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Qantas sees blue skies ahead despite hike in fuel costs

Glenn Freeman  |  21 Feb 2019Text size  Decrease  Increase  |  
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A 10 per cent hike in Qantas's fuel bill has hit the national carrier's bottom line, but overall revenue has risen 5.8 per cent to $9.2 billion and Qantas Domestic, Jetstar Domestic and Qantas Loyalty have all reported record results.

International flights led Qantas's (ASX: QAN) earnings decline, as the segment's underlying earnings before interest and tax plunged 60 per cent, reflecting the higher fuel usage on long-haul versus domestic flights.

By contrast, Qantas's domestic business saw an uptick in EBIT as the company was able to recover most of the higher fuel costs, says Morningstar equity analyst Daniel Ragonese.

Detailed view of a plane wing in flight

Qantas expects fuel-cost growth to moderate in the second half

Underlying earnings from Qantas Domestic operations rose 0.9 per cent to a record $453 million, with a 5.7 per cent increase in revenue.

At the group level, which includes international flights, unit revenue rose by almost 6 per cent.

However, this only partially offset the 10 per cent growth in fuel costs over the half.

"The international business is more challenging, and much more exposed to the higher fuel cost," Ragonese says.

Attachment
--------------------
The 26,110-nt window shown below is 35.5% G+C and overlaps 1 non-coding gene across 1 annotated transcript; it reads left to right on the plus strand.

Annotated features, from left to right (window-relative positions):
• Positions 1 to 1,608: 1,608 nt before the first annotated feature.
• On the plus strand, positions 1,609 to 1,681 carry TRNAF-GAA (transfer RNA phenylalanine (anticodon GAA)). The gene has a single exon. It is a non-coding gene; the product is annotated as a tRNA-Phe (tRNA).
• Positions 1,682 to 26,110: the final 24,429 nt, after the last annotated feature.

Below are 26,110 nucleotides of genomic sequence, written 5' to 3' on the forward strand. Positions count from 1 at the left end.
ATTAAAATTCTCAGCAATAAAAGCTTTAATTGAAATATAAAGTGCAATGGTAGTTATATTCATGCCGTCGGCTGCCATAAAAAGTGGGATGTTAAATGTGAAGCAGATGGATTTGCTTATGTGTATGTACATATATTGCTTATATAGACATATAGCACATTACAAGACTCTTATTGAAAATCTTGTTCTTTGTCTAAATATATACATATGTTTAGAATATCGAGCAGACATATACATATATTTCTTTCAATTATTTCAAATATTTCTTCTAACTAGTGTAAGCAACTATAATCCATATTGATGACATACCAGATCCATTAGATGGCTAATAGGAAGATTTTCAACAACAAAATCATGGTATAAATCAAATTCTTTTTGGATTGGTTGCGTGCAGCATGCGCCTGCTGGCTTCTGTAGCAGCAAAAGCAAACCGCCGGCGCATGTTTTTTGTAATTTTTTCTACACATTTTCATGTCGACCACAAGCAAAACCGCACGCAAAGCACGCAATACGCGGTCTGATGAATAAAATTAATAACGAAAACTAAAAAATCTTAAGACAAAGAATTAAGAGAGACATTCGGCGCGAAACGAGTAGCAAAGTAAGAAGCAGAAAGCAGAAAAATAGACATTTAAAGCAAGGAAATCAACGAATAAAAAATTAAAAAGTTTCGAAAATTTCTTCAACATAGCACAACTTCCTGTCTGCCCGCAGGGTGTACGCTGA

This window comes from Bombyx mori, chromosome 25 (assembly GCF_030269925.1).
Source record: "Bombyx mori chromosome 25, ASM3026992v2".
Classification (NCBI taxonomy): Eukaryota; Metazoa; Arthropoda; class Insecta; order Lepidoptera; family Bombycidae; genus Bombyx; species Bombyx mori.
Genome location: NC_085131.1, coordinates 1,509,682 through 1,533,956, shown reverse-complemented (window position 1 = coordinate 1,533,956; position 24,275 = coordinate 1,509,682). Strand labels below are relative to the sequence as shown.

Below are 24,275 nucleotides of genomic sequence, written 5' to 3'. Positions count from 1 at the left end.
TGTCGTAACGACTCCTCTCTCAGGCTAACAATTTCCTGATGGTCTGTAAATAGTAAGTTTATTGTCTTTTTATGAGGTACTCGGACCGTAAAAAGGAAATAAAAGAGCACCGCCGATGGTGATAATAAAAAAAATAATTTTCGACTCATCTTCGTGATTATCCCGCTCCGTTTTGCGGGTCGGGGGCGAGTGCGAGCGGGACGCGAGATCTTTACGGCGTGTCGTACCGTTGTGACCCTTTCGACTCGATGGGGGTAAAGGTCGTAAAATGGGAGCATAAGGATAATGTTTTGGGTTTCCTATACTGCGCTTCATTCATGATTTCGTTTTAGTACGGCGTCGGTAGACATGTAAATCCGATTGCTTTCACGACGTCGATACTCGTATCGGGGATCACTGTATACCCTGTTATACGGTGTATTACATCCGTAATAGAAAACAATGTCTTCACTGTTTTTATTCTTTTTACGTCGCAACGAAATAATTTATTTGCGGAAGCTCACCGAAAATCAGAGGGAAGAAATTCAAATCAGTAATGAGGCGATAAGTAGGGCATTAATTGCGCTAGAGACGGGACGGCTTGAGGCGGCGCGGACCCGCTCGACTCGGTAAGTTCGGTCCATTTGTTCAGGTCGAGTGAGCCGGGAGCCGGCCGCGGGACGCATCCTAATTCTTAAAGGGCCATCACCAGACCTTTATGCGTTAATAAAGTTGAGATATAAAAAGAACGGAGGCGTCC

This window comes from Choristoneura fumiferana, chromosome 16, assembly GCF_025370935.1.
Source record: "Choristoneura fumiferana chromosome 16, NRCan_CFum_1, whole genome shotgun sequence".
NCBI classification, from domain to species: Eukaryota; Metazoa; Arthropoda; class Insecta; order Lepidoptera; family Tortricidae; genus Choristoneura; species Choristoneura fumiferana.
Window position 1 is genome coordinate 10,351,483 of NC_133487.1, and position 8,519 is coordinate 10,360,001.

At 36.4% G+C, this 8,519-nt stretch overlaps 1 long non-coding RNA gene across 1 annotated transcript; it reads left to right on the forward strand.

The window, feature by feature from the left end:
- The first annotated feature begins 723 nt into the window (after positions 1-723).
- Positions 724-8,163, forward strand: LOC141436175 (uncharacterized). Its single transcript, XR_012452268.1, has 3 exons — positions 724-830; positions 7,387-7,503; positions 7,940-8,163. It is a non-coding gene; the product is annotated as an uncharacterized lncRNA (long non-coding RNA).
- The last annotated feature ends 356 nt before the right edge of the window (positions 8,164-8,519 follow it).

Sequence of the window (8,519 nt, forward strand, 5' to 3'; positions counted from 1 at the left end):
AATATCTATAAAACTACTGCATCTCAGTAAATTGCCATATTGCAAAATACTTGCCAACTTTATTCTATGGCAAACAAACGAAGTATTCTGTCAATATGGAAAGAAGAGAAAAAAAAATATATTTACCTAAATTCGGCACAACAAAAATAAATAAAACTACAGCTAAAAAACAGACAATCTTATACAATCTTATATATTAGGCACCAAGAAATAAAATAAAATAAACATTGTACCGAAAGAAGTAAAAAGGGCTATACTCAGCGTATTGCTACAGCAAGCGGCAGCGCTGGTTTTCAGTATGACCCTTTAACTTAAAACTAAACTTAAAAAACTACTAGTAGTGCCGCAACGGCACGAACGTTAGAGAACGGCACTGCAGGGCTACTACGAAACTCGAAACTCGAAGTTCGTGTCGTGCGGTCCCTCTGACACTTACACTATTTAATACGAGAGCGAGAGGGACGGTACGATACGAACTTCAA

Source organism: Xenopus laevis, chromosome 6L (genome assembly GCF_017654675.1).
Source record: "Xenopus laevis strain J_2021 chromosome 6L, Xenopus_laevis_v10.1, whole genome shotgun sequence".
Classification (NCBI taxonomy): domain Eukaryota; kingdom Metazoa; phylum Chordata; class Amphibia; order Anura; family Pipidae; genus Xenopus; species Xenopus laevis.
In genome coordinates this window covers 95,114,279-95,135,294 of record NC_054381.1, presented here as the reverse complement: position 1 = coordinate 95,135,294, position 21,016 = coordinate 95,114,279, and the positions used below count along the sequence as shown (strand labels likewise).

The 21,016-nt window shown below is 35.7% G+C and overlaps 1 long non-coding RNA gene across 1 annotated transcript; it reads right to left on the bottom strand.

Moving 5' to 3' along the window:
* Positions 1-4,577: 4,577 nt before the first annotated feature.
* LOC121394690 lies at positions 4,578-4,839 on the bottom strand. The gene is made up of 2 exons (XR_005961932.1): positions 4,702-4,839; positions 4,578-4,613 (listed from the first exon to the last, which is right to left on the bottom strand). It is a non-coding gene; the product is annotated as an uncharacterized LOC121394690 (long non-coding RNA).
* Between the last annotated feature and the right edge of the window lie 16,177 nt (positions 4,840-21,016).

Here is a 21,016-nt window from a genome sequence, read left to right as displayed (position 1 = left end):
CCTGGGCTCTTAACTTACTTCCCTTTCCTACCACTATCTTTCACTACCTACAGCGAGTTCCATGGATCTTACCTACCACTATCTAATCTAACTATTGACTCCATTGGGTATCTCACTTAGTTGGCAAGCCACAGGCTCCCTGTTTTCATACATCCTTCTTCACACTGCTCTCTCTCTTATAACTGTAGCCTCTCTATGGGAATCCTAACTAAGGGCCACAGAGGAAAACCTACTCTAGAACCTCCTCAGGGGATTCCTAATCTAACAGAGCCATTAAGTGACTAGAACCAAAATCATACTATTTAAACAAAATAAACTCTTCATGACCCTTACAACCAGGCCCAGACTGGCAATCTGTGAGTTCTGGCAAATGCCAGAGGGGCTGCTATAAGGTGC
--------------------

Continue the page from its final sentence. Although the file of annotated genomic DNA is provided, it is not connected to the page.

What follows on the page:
"But management has indicated the competitive environment has stabilised, and fuel prices have fallen from the recent peak."

Underlying earnings from international operations slipped from a restated $224 million in the prior corresponding period to $90 million.

Qantas expects fuel-cost growth to moderate in the second half, anticipating an annual average of 21 per cent, down from 27 per cent in the six months to 31 December.

Qantas CEO Alan Joyce said strong forward bookings, slowing capacity growth for international competitors and declining oil prices pointed to a strong second half.

But he also flagged a potential softening in Australia's economy, including declining levels of consumer discretionary spending linked to falling house prices and weak wages growth.

While these factors are hitting retailers, Qantas is somewhat insulated, according to Joyce.

"Maybe that's because the new generation of flyers are spending more on experience, less on retail and less on alcohol," he said.

As well as reduced fuel costs in the second half, the carrier predicts an improvement from the prior corresponding period with Easter falling within the school holidays this year.

Qantas raised its interim dividend from seven to 12 cents and launched a $305 million buyback that, once completed, will mean it will have handed back $3.6 billion to shareholders since October 2015.

Qantas shares were trading at $5.76 at 3pm, up almost 2 per cent since the market open and slightly above Morningstar's most recent $5 fair value estimate, as set in August 2018.

is senior editor for Morningstar Australia

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